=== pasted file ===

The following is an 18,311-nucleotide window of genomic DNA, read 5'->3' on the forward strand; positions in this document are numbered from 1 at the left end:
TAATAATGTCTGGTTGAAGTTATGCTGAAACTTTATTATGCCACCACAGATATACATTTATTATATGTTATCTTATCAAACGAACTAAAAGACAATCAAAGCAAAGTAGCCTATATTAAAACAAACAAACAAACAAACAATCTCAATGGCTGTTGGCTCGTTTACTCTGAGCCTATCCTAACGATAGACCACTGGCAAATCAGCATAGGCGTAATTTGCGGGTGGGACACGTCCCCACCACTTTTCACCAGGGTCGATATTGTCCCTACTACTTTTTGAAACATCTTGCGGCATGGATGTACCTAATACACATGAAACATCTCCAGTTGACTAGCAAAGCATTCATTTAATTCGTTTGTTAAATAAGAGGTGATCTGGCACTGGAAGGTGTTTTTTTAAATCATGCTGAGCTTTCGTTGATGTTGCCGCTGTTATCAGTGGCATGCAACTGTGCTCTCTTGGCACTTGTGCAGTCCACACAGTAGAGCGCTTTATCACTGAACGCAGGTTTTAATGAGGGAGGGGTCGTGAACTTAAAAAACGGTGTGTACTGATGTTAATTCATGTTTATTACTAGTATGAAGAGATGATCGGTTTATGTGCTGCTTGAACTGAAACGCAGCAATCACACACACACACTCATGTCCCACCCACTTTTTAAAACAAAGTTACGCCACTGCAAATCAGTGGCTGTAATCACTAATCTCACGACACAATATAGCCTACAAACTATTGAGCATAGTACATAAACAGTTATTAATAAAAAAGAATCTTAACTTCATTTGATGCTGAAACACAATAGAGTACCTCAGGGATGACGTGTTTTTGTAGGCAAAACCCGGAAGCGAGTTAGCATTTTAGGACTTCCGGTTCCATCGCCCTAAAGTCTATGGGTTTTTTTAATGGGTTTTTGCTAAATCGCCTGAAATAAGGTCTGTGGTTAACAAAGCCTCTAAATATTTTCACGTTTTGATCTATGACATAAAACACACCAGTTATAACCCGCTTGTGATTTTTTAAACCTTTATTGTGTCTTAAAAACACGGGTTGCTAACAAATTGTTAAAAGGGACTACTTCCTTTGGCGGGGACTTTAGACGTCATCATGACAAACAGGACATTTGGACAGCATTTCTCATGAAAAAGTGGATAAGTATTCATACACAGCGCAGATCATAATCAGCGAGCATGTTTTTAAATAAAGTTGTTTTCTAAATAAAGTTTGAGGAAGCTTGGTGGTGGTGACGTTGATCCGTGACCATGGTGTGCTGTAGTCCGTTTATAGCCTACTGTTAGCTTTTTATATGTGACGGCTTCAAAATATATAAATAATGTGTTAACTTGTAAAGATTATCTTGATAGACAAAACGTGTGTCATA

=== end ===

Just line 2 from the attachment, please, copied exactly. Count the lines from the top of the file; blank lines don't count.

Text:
TAATAATGTCTGGTTGAAGTTATGCTGAAACTTTATTATGCCACCACAGATATACATTTATTATATGTTATCTTATCAAACGAACTAAAAGACAATCAAAGCAAAGTAGCCTATATTAAAACAAACAAACAAACAAACAATCTCAATGGCTGTTGGCTCGTTTACTCTGAGCCTATCCTAACGATAGACCACTGGCAAATCAGCATAGGCGTAATTTGCGGGTGGGACACGTCCCCACCACTTTTCACCAGGGTCGATATTGTCCCTACTACTTTTTGAAACATCTTGCGGCATGGATGTACCTAATACACATGAAACATCTCCAGTTGACTAGCAAAGCATTCATTTAATTCGTTTGTTAAATAAGAGGTGATCTGGCACTGGAAGGTGTTTTTTTAAATCATGCTGAGCTTTCGTTGATGTTGCCGCTGTTATCAGTGGCATGCAACTGTGCTCTCTTGGCACTTGTGCAGTCCACACAGTAGAGCGCTTTATCACTGAACGCAGGTTTTAATGAGGGAGGGGTCGTGAACTTAAAAAACGGTGTGTACTGATGTTAATTCATGTTTATTACTAGTATGAAGAGATGATCGGTTTATGTGCTGCTTGAACTGAAACGCAGCAATCACACACACACACTCATGTCCCACCCACTTTTTAAAACAAAGTTACGCCACTGCAAATCAGTGGCTGTAATCACTAATCTCACGACACAATATAGCCTACAAACTATTGAGCATAGTACATAAACAGTTATTAATAAAAAAGAATCTTAACTTCATTTGATGCTGAAACACAATAGAGTACCTCAGGGATGACGTGTTTTTGTAGGCAAAACCCGGAAGCGAGTTAGCATTTTAGGACTTCCGGTTCCATCGCCCTAAAGTCTATGGGTTTTTTTAATGGGTTTTTGCTAAATCGCCTGAAATAAGGTCTGTGGTTAACAAAGCCTCTAAATATTTTCACGTTTTGATCTATGACATAAAACACACCAGTTATAACCCGCTTGTGATTTTTTAAACCTTTATTGTGTCTTAAAAACACGGGTTGCTAACAAATTGTTAAAAGGGACTACTTCCTTTGGCGGGGACTTTAGACGTCATCATGACAAACAGGACATTTGGACAGCATTTCTCATGAAAAAGTGGATAAGTATTCATACACAGCGCAGATCATAATCAGCGAGCATGTTTTTAAATAAAGTTGTTTTCTAAATAAAGTTTGAGGAAGCTTGGTGGTGGTGACGTTGATCCGTGACCATGGTGTGCTGTAGTCCGTTTATAGCCTACTGTTAGCTTTTTATATGTGACGGCTTCAAAATATATAAATAATGTGTTAACTTGTAAAGATTATCTTGATAGACAAAACGTGTGTCATA